But Obama, by refusing to acknowledge that there is such a thing as Islamist extremism, has tied his own hands; he cannot draw a distinction between Islam and Islamist extremism if he pretends the latter does not exist. That has made it much harder for Americans to see where that line is for themselves. And it has left them to turn to hateful voices who are eager to argue that there is no line at all, or that the extremists represent far more Muslims than they actually do.
This has also opened the door to unnecessary and regrettable media controversies that end up filling the vacuum Obama's silence has left. For example, when State Department spokesperson Marie Harf said that the US could not "kill our way out of this war" and needed to address "root causes" of extremist radicalization, such as mass youth unemployment, she was making a point that was both correct and so obvious it should have been banal.
It would seem straightforward that having large numbers of unemployed, disenfranchised, angry, and confused young men would create conditions susceptible for extremist recruitment. The Bush administration had argued as much, treating democracy and prosperity in the Middle East as essential for curbing extremism's rise. But Harf's comment was treated as a "gaffe" and given a full day of media coverage, in part because the administration's refusal to acknowledge religion as a factor made it seem as if Harf were saying that unemployment and unemployment alone caused extremism.
To be fair to the Obama administration, the idea that ISIS and al-Qaeda are totally divorced from "real" Islam is one that the media — including me — have furthered as well. Motivated by a well-intentioned desire to curb Islamophobia, perhaps as well as a desire to undermine these groups' ideology, this media narrative is nonetheless analytically incomplete. Worse, it is condescending, by suggesting that readers cannot be trusted with the truth.
There is a small but telling irony that captures the awkwardness of Obama's statements. He has frequently argued, as Westerners often do, that ISIS is "un-Islamic." He is, without meaning to, indulging one of the classic tropes of jihadism: takfir, which roughly translates to excommunication, and is the practice of declaring someone a false Muslim for adhering to an improper interpretation of the faith. That Obama has adopted takfiri thinking shows the contortions he must make to avoid admitting that ISIS may in fact be driven in part by religion.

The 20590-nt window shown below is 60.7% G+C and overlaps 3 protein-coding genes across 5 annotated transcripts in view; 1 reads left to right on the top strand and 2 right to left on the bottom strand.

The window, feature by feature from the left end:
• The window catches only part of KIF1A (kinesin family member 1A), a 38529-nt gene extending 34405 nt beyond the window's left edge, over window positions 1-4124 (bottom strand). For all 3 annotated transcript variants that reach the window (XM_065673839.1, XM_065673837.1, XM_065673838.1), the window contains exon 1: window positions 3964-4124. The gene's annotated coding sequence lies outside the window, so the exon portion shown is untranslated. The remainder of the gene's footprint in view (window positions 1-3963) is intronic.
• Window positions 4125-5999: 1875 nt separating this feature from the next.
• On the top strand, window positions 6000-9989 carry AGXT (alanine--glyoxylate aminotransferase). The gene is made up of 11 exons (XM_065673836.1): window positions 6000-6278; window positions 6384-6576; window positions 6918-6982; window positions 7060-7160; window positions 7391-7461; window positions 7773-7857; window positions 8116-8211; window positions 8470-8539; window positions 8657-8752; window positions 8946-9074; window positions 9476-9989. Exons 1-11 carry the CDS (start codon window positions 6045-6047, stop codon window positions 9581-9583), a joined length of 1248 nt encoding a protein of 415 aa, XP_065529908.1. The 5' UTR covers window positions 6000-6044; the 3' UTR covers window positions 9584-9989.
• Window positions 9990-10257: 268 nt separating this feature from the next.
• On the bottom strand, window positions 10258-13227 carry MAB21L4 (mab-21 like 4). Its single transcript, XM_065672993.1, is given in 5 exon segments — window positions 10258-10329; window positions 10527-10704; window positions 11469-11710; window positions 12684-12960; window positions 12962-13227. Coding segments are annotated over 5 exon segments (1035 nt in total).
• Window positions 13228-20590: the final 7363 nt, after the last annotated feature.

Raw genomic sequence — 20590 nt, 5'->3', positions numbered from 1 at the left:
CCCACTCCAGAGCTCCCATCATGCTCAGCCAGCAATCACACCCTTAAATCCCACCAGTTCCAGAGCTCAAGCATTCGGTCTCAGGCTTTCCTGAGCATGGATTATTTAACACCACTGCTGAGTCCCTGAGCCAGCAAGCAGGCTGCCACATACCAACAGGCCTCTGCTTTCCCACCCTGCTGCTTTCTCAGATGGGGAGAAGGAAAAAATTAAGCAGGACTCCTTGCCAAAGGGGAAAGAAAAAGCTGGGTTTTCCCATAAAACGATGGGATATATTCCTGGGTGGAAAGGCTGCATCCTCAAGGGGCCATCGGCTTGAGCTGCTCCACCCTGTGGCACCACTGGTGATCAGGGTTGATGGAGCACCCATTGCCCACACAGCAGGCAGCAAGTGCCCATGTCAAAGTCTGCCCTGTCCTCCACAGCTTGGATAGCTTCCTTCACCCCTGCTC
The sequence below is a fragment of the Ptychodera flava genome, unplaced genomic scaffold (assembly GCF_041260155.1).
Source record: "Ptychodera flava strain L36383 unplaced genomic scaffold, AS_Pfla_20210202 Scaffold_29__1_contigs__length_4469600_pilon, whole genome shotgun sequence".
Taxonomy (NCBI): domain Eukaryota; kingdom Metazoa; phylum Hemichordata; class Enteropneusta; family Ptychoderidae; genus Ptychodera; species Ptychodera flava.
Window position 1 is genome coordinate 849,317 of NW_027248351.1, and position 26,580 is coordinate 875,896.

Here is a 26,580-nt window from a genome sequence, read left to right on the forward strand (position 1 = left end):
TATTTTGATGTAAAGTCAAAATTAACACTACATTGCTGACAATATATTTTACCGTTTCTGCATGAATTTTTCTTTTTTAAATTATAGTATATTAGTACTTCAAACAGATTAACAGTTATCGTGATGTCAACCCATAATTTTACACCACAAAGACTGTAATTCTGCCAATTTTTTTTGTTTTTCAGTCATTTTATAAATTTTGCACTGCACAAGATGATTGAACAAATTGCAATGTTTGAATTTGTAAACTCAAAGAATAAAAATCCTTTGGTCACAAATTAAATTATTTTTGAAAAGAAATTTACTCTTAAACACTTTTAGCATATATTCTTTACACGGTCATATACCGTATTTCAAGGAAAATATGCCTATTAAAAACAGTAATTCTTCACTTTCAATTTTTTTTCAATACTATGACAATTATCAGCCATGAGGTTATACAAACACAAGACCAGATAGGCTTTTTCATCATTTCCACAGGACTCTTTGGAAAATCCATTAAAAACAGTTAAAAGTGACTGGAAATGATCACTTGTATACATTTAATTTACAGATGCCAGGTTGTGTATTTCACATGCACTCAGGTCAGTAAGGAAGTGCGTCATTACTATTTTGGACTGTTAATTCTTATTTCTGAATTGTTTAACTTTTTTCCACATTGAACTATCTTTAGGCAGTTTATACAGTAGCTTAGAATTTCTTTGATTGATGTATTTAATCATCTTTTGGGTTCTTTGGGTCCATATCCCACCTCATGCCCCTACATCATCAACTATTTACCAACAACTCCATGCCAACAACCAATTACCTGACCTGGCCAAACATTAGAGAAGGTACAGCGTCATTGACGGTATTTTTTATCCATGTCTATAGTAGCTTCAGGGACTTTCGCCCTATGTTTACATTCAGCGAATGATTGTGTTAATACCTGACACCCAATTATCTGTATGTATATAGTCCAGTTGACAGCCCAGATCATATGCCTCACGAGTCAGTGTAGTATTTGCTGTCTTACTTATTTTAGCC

A conversation that Americans need to have
Discussing the role of Islam in the violent ideologies of ISIS and al-Qaeda is difficult. But it is still an important conversation for Americans to have: so that they can understand what the US is up against, and so that they can clearly see the distinctions that separate the terrorists from the global community of 1.6 billion overwhelmingly peaceful Muslims.
In a sign of how badly Americans want to have this conversation — and the degree to which even many of the US's best analysts have avoided the topic — a cover story in The Atlantic by Graeme Wood that finally discussed the role of Islam in ISIS has generated days of debate.
Part of the article was dedicated to countering the notion that Islam has nothing to do with ISIS. "The religion preached by its most ardent followers derives from coherent and even learned interpretations of Islam," Wood writes.
Muslims can reject the Islamic State; nearly all do. But pretending that it isn't actually a religious, millenarian group, with theology that must be understood to be combatted, has already led the United States to underestimate it and back foolish schemes to counter it. We'll need to get acquainted with the Islamic State's intellectual genealogy if we are to react in a way that will not strengthen it, but instead help it self-immolate in its own excessive zeal.
There are many points in the article that merit debate, and it has in fact earned both praise and criticism from scholars, in no small amounts. For example, it edges dangerously close to endorsing the idea that ISIS's Islam is a truer form of Islam, when, of course, most religions have multiple contradictory interpretations, and centuries of history and literature to back each of them up. And while Wood is probably correct that Americans do not take the role of religion in ISIS's ideology seriously enough, it would likewise be dangerous to take ISIS's piety too seriously and risk giving their ideas about Islam more credence than they deserve.
Still, these are issues too complex to litigate in a single article or speech; the point is that we need to discuss them honestly, openly, and far removed from the dangerous and baseless tropes advanced by extremists and Islamophobes. That is a conversation that Obama is well positioned to, if perhaps not lead, then at least acknowledge. The longer that he refuses to, the more disservice he does to the causes of tolerance of understanding he wishes to promote.